Eilis O'Hanlon: IRA bomber's family tribute snub a moment of moral courage that was all too fleeting
It's hard not to raise an eyebrow at the latest statement issued by the father of Shankill Road bomber Thomas Begley, in which he dramatically went back on his earlier decision not to attend the 25th anniversary commemoration to his IRA bomber son, who killed himself, along with nine innocent victims, that terrible Saturday afternoon in 1993.
Billy Begley couldn't have been more unequivocal when he'd spoken just hours before, saying: "We have nothing to do with this event and prefer to remember our son in our own private way.
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"We are very sorry for what happened - it was all wrong. Our family is not like that."
Billy's words were searingly personal, riven with sorrow and sympathy. To speak so bluntly about his own son took an enormous moral courage of a sort that has been all too rare in Northern Ireland, where family and tribal loyalties more often took precedence over doing what was right.
Begley's father rightly placed the emphasis on the real victims of that IRA attack, the youngest just seven years old, whose memories were being honoured with dignity this week.
Yesterday's follow up statement, in which Billy, speaking on behalf of the Begley family, said they would now be attending the ceremony at the republican plot in Milltown Cemetery, couldn't have been more contrasting.
It was formal, impersonal, the sort of pronouncement that might have been drawn up by a committee rather than a grieving father horrified by the evil that his son committed.
The first statement came direct from the heart. The second tiptoed forth from a much more guarded and watchful place.
One can only imagine the pressure which might have been exerted on the family from nameless, faceless people in the republican community to prompt such a dramatic about-turn, and anyone minded to criticise them for it would do well to put themselves in the shoes of families such as his.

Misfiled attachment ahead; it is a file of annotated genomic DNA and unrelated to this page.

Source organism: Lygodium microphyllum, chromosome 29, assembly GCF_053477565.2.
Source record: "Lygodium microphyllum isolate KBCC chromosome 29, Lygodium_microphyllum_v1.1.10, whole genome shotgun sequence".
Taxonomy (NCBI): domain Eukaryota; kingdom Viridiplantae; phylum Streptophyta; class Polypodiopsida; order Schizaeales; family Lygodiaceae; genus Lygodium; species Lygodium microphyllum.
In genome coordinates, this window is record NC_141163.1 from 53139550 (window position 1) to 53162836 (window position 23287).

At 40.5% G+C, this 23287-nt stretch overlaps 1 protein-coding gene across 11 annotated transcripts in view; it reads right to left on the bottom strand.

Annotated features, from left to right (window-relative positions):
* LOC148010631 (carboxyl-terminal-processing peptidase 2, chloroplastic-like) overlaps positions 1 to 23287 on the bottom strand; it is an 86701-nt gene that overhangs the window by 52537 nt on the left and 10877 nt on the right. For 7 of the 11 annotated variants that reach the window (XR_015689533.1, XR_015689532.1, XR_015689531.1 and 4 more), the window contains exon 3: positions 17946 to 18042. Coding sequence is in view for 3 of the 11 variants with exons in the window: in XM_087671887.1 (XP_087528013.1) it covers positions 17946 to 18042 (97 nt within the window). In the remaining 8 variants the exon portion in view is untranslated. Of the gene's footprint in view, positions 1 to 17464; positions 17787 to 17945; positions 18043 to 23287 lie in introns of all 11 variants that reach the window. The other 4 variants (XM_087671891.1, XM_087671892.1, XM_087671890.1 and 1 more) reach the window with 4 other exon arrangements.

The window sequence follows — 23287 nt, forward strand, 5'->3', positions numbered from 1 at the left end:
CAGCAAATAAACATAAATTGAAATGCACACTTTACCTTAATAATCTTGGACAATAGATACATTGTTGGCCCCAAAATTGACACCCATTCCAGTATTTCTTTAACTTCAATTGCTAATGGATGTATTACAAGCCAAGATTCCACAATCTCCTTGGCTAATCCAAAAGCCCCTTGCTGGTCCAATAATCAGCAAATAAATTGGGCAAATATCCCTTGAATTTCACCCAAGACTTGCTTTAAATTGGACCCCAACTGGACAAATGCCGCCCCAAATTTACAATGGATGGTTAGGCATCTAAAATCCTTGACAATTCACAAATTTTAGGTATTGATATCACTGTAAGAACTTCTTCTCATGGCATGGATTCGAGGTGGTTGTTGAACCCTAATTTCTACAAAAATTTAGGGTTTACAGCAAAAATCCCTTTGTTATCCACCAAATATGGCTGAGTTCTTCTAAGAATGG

They have to live daily alongside those who still unapologetically regard callous IRA killers as heroes.
It's telling that this sequence of events comes just one week after Anna Burns' novel Milkman, set during the darkest days of the Troubles, won the Booker Prize.
That book is relentless in its claustrophobic portrayal of a community - also Ardoyne, as it happens - under siege from within, constrained by "rules of allegiance, of tribal identification, of what was allowed and not allowed".
Milkman was treated as history by the reviewers. How quickly that has proved naive.
The row also coincides with an ongoing public information campaign on TV to warn against the continuing danger from armed groups posing as defenders of their own people.
"Paramilitaries don't protect you," the slogan goes. "They control you."
That coercion can take many forms, from sideways glances and behind-hands whispers to actual violence.
In all its manifestations, the message is unmistakable.
The way in which this questionable commemoration for Thomas Begley has become symbolic of so much that's still wrong with Northern Irish society should act as a warning against complacency.
These people haven't gone away, you know, and they have no intention of doing so willingly.
Look at Sean Kelly, who served just seven years for the atrocity before being released under the Belfast Agreement.
If he had a decent bone in his body, Kelly would crawl back under the rock he came from and stay there, instead of popping up at every opportunity to justify his actions.
That's the absolute least Kelly's victims and their families deserve.
That he won't even give them that fragment of comfort shows the sinister extent of what those trying in small, quiet ways to say and do the right thing are up against.